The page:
Conforte often stayed at the house, as he did during the court hearings.  When all the hullabaloo was going on, Bill Raggio, who lived around the corner on the corner of Robin and California Streets, drove to work down Westfield Ave every morning.  One morning I was in the front yard with the children as Raggio drove by.  He waved and called out,  “Has he left yet?”  We thought it was rather funny, because Conforte usually left early, beating Raggio to the court house.  That day he had not left early.  When he did leave, moments after Raggio drove past, he smiled, waved and called out a cheerful, “Good Morning,” as he followed Bill down the street.  It was an interesting neighborhood.

The girls were quiet neighbors, keeping much to themselves.  There was one funny incident when their cat went up a tree in front of the house.  Firemen came, the neighborhood gathered, and, to the delight of one and all, especially the children, got the cat down.  As one of the firemen started to place the small cat in one of the girl’s arms, the cat jumped down and went right up the tree again.  We were all laughing, and the firemen allowed as how the cat could get down by itself this time.  “When it gets hungry, it will come down.”  Sure enough, it did.  
Bob came home one day, with a fifty-dollar bill in hand and laughingly told me the story of two new patients, a couple who had come in to his office for general check-ups that afternoon both dressed in jeans and well worn cowboy boots.  Bob did complete exams on both of them, including drawing blood for certain studies.  (Docs did that then!)  When it came time, the man asked what his fee was.  Looking at them and their clothes, Bob said, “Well, lets make it fifty dollars for the two of you.”  At that point, the man proceeded to pull out a wallet full of hundred-dollar bills, handed Bob a bill and said, “Sorry, Doc, this is the smallest I have.  Hope you have change.”   Bob had to go across the hall to Drs. Greer and Lanning’s office to get change.  When he handed the man his change, the patient commented, “I know you are young, but I sure hope you are as good as you seem to be.  This is a real bargain.”  The couple became good patients, coming in regularly every year for their check-ups, and often laughed about that first visit.  Margo Frye, Greer and Lanning’s secretary/receptionist/jane of all trades, teased Bob unmercifully after he told her about the two patients.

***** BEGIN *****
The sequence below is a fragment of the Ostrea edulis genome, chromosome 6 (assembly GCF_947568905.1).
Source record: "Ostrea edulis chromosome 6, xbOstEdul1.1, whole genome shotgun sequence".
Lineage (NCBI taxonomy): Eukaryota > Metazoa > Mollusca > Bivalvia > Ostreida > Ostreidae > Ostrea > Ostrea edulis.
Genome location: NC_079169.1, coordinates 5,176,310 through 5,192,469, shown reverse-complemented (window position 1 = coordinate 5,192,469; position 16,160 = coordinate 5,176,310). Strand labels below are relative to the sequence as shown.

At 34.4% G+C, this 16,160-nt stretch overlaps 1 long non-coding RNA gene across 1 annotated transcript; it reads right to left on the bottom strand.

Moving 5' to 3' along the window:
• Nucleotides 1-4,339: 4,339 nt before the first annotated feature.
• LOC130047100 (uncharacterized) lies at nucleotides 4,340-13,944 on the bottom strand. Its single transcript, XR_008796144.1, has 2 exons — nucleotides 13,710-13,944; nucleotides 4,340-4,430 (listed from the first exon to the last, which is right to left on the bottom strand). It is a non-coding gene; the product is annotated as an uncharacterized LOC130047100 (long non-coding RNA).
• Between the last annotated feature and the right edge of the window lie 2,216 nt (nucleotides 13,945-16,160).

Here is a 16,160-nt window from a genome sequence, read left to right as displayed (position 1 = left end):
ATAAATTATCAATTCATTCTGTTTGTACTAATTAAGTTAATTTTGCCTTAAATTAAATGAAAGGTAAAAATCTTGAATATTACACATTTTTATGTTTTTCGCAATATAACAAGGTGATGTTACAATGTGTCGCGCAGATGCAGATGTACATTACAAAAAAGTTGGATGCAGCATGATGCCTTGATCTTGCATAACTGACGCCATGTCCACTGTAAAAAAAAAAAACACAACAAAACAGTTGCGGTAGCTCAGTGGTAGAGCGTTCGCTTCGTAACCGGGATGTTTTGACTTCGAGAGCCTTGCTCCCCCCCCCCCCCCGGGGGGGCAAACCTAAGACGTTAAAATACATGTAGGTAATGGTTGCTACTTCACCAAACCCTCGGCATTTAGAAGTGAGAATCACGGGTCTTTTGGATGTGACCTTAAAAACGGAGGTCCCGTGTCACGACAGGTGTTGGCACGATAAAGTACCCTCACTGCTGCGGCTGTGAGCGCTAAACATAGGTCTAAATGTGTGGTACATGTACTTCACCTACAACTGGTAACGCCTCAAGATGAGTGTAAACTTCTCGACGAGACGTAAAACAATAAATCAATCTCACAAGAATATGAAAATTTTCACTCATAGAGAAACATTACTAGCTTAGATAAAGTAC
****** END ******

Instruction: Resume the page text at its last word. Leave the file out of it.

That year we were invited to go out to Margo’s home, an old stone building on a large acreage on the Old Geiger Grade Road, to cut a Christmas Tree.  We cut our trees there for several years, until Margo retired and moved from the wonderful building.  Families would gather one Saturday before Christmas, each bringing treats of some sort.  Margo had hot chocolate for the children, and hot buttered rum for the adults after they cut their trees.  There was always enough for everyone who arrived at the house, happily displaying a special Holiday tree on the tops of their cars, hungry and cold after trekking around the steep hills.  Margo’s mother lived there with them, a delightful old lady.  “Mom” went missing one day when no one was with her, and was found some time later in a steep sandy ravine where she had fallen.  (I know that it was one night, possibly two.)  She kept talking about the big kitty that had slept with her at night.  Curious, the sheriff’s officers returned to the spot and found very large mountain lion tracks all around where she had been found.  Without the “big kitty” that kept her warm at night, Margo’s mom would most certainly have died of exposure.  She was dehydrated, and I think that she had a sprained ankle, but she was otherwise unhurt.   I would say that that happened somewhere in the early 1960s, probably before 1966.  There was quite a write-up in the paper. 
By-the-by, on your walk down Virginia Street, wasn’t Grey Reid’s just between 5th and 6th on the west side of the street?  
Jean, when we were walking last weekend, Gray Reid Wright was still on West First and Sierra – we’ll visit it in a column some morning soon…Karl
Love your articles.  Keep them coming.  ‘Til later